Movies made from true life stories often are nothing more than dramatized history.  Not so with Captive.  This is an honest depiction of two lives traveling in different directions that collide into one night of unexpected transformation.  Captive is not dramatized history, it’s a well-executed character study that makes no overt conclusions.  The story is developed in such a way that the audience is allowed to see inside both of the main characters and make their own analysis of how and why they are the way they are.

Brian Nichols is on his way to court accused of rape.  He believes he is being accused of a crime he didn’t commit and has no more patience for what he views is an oppressed life.  In an explosion of rage, he takes advantage of a trusting jailer, beats her to the ground and grabs her gun; he then murders three people before escaping in a hijacked car.

Brian eventually makes his way to an apartment complex late at night and encounters Ashley Smith, a recovering meth addict.   Brian follows Ashley back to her apartment where he takes her hostage for the next seven hours.  During this time, Ashley, who desperately wants to end her drug addiction to regain custody of her young daughter, begins reading Rick Warren’s book, “The Purpose Driven Life,” more as a nervous impulse than anything else.  When Brian notices she is reading, he demands she read out loud to him. God has not been a driving force in either of these lives, but now he is present and working inside both.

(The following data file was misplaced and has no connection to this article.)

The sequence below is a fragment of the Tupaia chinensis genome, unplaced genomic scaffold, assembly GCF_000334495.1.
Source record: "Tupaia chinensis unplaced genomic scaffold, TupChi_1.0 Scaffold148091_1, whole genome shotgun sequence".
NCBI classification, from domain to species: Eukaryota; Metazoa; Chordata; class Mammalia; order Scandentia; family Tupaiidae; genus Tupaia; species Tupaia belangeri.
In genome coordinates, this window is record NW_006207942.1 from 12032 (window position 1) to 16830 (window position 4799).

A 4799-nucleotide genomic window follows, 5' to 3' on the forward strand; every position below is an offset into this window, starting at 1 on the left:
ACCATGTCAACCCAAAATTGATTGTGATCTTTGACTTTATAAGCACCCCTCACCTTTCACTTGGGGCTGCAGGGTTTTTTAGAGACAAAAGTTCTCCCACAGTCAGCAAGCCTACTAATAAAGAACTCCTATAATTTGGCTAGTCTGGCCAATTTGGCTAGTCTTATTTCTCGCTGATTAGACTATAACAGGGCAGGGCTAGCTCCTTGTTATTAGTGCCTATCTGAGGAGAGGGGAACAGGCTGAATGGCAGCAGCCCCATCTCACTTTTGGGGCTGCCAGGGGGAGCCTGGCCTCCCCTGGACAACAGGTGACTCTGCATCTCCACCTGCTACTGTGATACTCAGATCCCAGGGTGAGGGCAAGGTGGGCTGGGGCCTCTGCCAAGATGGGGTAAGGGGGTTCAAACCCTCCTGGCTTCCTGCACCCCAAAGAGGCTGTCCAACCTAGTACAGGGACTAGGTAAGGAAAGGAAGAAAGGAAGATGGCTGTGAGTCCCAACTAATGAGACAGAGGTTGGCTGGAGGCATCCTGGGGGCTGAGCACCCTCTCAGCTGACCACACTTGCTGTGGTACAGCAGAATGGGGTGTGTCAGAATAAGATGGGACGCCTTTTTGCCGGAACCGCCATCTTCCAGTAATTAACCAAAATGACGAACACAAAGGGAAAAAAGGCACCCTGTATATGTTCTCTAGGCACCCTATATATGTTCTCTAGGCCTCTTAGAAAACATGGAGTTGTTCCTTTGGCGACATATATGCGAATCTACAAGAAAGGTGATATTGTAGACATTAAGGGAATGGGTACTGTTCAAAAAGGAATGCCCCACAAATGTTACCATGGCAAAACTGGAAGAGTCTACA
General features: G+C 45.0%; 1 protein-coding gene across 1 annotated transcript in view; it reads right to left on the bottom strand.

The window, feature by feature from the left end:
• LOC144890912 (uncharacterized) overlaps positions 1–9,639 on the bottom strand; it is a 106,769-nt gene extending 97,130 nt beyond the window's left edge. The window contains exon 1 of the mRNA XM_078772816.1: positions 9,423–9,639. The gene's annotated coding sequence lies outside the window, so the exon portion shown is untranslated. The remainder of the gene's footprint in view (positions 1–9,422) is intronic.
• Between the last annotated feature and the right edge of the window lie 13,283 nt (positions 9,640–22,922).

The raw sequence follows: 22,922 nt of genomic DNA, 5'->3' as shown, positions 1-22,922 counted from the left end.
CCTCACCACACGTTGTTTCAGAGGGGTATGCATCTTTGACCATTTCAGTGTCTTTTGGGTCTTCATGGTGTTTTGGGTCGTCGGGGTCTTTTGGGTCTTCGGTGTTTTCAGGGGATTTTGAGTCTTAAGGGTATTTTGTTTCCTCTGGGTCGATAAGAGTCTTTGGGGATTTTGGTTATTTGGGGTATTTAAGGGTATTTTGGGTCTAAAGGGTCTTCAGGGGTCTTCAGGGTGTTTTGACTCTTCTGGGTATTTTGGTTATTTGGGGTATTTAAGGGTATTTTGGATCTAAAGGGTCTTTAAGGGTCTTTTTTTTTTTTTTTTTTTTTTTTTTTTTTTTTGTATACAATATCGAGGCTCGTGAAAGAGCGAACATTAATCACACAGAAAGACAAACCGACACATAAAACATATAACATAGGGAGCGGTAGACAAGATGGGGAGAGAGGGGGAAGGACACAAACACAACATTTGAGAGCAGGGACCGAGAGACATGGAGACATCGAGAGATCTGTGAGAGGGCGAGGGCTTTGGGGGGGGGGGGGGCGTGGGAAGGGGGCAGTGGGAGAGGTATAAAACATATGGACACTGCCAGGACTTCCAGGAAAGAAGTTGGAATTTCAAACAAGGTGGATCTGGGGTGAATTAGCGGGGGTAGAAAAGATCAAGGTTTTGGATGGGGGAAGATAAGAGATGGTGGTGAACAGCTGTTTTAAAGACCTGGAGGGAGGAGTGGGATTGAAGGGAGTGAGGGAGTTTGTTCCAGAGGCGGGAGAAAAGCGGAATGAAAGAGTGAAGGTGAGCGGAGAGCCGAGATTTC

Captive is structured more as an experience than it is a movie.  The script, the camera work, the direction, the acting all work together to place the audience directly in the apartment with Brian and Ashley.  How did Ashley let drugs get in between her and the deep love she has for her daughter?  How did Brian allow his life to tumble into total darkness?  What role will God play as Rick Warren preaches from the pages of his book?  This is a fascinating story beautifully developed into a mesmerizing film.

Click on the Category Link below for more faith-based Movie Reviews